The origin of high [delta]18O zircons: marbles, megacrysts, and metamorphism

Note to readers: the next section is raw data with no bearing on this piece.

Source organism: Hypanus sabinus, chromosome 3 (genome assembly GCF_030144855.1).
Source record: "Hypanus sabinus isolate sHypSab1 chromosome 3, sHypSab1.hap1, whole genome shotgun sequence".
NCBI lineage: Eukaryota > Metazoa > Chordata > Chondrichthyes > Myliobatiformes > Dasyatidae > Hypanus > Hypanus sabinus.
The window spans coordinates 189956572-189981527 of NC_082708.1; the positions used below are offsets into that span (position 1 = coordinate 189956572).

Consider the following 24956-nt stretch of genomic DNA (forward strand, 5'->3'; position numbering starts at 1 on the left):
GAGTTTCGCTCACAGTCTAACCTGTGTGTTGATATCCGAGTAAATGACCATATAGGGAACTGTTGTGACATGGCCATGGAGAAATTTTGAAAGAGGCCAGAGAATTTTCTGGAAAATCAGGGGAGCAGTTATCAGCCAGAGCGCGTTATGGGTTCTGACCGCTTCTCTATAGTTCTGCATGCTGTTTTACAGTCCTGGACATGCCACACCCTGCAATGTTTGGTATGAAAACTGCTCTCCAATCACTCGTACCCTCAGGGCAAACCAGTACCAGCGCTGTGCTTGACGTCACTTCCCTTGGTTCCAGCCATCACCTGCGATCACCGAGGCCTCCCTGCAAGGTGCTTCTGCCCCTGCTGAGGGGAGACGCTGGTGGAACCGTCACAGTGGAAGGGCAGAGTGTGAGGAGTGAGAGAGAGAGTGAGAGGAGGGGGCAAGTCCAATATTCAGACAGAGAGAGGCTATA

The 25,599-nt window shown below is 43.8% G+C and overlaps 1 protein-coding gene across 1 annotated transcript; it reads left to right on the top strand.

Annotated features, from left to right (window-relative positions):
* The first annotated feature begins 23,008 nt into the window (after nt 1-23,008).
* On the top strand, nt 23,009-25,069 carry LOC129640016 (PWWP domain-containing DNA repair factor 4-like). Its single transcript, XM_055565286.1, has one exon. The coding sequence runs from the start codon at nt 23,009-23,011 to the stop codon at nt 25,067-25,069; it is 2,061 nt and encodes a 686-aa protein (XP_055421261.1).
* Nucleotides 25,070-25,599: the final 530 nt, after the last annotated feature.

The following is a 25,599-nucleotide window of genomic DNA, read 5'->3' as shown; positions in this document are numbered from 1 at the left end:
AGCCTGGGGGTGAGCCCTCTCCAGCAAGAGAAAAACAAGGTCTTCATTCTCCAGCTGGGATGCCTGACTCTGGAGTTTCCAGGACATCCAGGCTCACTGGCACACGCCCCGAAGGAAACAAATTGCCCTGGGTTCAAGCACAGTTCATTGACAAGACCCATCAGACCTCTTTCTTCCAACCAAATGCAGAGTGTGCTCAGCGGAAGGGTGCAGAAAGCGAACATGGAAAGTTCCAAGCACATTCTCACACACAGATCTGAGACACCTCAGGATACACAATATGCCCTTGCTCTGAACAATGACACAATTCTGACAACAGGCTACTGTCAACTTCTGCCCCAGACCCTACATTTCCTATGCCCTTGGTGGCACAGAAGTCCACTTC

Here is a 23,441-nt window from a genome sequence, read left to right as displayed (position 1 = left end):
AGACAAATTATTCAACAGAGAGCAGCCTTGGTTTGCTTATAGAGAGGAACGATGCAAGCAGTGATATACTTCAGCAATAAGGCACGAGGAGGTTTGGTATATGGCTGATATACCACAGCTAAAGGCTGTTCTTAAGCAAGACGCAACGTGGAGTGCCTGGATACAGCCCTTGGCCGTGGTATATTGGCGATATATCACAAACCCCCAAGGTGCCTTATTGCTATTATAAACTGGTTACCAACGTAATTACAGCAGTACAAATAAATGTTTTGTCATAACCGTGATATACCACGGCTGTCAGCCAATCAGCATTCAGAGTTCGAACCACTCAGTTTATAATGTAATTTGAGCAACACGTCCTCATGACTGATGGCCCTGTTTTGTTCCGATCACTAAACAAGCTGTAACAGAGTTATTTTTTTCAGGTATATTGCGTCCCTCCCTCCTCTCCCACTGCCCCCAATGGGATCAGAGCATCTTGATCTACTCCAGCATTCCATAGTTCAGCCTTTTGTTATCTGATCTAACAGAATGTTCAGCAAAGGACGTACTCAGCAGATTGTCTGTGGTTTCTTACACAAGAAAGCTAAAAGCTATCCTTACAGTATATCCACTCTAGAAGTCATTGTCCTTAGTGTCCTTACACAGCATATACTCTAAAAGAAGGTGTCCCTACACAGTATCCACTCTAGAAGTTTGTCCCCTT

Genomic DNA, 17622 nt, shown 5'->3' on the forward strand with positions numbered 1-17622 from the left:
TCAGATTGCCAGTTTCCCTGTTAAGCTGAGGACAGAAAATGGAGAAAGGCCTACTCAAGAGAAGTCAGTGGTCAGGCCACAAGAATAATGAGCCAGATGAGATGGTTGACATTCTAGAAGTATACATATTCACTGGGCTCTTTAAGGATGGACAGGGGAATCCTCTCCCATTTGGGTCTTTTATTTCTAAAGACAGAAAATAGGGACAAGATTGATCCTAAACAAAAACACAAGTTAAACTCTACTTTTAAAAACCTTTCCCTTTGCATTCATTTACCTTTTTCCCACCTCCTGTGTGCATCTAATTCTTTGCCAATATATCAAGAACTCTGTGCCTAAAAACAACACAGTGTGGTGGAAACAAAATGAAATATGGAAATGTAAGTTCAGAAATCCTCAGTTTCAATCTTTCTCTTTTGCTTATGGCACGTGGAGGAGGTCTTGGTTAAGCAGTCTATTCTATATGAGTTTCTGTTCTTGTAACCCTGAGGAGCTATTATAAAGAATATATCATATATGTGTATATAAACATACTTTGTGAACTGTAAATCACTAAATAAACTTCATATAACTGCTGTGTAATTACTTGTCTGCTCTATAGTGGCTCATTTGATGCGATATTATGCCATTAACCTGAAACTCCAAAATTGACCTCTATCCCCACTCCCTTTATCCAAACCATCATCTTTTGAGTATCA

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The oxygen isotope ratios (d18O) of most igneous zircons range from 5 to 8%, with 99% of publishedvalues from 1345 rocks below 10%. Metamorphic zircons from quartzite, metapelite, metabasite, and eclogite record d18O values from 5 to 17%, with 99% below 15%. However, zircons with anomalously high d18O, up to 23%, have been reported in detrital suites; source rocks for these unusual zircons have not been identified. We report data for zircons from Sri Lanka and Myanmar that constrain ametamorphic petrogenesis for anomalously high d18O in zircon. A suite of 28 large detrital zircon megacrysts from Mogok (Myanmar) analyzed by laser fluorination yields d18O from 9.4 to 25.5%. The U–Pb standard, CZ3, a large detrital zircon megacryst from Sri Lanka, yields d18O = 15.4 ± 0.1% (2 SE) by ion microprobe. A euhedral unzoned zircon in a thin section of Sri Lanka granulite facies calcite marble yields d18O = 19.4% by ion microprobe and confirms a metamorphic petrogenesis of zirconin marble. Small oxygen isotope fractionations between zircon and most minerals require a high d18O source for the high d18O zircons. Predicted equilibrium values of D18O(calcite-zircon) = 2–3% from 800 to 600C show that metamorphic zircon crystallizing in a high d18O marble will have high d18O. The high d18O zircons ([15%) from both Sri Lanka and Mogok overlap the values of primary marine carbonates, and marbles are known detrital gemstone sources in both localities. The high d18O zirconsare thus metamorphic; the 15–25% zircon values are consistent with a marble origin in a rock-dominated system (i.e., low fluid(external)/rock); the lower d18O zircon values (9–15%) are consistent with an origin in an external fluiddominated system, such as skarn derived from marble, although many non-metasomatized marbles also fall in this range of d18O. High d18O ([15%) and the absence of zoning can thus be used as a tracer to identify a marble source for high d18O detrital zircons; this recognition can aid provenance studies in complex metamorphic terranes where age determinations alone may not allow discrimination of coeval source rocks. Metamorphic zircon megacrysts have not been reported previously and appear to be associated with high-grade marble. Identification of highd18O zircons can also aid geochronology studies that seek to date high-grade metamorphic events due to the ability to distinguish metamorphic from detrital zircons in marble.
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